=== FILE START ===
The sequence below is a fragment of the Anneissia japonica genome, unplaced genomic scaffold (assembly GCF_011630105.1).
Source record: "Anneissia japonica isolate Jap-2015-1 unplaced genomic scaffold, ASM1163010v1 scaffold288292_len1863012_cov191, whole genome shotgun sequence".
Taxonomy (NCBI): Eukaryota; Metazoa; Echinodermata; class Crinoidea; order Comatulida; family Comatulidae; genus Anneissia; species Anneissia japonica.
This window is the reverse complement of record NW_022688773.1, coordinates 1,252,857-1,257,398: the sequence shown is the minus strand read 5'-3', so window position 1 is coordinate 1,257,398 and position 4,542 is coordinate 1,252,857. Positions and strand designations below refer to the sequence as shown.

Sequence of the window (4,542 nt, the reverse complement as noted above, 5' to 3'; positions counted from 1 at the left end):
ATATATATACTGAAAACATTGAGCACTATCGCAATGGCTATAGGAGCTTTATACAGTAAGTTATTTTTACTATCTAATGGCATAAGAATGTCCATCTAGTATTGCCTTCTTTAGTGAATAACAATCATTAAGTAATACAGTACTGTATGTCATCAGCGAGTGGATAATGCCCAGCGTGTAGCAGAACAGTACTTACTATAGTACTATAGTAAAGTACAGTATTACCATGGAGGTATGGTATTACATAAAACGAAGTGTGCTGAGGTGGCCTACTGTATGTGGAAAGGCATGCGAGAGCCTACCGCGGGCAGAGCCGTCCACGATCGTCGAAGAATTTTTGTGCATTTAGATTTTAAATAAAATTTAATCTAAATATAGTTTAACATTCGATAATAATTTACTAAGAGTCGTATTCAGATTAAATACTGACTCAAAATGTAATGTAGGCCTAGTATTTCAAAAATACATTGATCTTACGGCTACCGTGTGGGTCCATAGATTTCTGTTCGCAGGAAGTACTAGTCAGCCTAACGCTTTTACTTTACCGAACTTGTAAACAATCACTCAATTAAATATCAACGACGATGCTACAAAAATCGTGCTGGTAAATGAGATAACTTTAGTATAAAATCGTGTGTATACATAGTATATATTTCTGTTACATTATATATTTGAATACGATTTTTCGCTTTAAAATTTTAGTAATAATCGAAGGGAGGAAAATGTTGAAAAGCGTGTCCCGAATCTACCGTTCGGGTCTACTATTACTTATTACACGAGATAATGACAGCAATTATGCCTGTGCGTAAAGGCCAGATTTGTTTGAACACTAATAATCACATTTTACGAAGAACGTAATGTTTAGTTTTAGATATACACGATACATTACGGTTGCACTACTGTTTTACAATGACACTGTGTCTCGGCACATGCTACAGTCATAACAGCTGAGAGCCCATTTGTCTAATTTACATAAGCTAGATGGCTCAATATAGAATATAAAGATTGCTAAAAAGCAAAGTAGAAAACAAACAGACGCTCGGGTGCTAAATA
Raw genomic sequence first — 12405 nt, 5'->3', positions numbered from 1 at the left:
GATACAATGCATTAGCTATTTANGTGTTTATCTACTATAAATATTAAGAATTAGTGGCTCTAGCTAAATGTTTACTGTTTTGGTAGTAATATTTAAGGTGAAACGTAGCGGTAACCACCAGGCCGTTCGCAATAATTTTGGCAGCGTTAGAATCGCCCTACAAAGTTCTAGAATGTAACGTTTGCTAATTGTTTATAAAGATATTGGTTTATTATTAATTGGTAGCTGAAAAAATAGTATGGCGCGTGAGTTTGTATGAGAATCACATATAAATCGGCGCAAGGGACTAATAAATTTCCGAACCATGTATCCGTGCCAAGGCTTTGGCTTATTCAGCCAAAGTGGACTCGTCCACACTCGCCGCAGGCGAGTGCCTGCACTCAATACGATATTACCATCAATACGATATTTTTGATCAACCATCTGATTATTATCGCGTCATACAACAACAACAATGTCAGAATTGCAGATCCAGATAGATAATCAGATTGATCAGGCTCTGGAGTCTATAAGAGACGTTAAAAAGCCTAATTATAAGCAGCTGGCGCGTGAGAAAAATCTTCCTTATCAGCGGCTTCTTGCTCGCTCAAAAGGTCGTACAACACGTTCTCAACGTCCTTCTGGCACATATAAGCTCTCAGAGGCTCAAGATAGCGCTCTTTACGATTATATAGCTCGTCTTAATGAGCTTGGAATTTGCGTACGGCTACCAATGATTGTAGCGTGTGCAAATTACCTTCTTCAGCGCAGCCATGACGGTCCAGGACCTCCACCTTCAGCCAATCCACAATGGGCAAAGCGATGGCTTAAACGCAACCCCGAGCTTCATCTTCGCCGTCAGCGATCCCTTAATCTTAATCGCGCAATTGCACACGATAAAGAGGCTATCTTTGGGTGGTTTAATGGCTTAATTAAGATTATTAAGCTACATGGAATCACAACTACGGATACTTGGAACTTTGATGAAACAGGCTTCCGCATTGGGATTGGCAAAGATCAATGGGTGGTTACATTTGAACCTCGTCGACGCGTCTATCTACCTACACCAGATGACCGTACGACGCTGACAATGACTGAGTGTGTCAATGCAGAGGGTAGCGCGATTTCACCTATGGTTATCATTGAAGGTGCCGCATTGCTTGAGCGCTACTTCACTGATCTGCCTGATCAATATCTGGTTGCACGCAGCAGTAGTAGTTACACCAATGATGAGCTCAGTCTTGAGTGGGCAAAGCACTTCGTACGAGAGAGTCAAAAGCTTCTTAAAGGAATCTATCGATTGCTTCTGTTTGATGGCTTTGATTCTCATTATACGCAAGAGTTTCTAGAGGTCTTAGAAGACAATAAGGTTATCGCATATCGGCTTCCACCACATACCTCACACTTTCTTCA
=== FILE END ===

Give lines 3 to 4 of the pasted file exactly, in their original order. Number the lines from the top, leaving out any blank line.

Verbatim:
Taxonomy (NCBI): Eukaryota; Metazoa; Echinodermata; class Crinoidea; order Comatulida; family Comatulidae; genus Anneissia; species Anneissia japonica.
This window is the reverse complement of record NW_022688773.1, coordinates 1,252,857-1,257,398: the sequence shown is the minus strand read 5'-3', so window position 1 is coordinate 1,257,398 and position 4,542 is coordinate 1,252,857. Positions and strand designations below refer to the sequence as shown.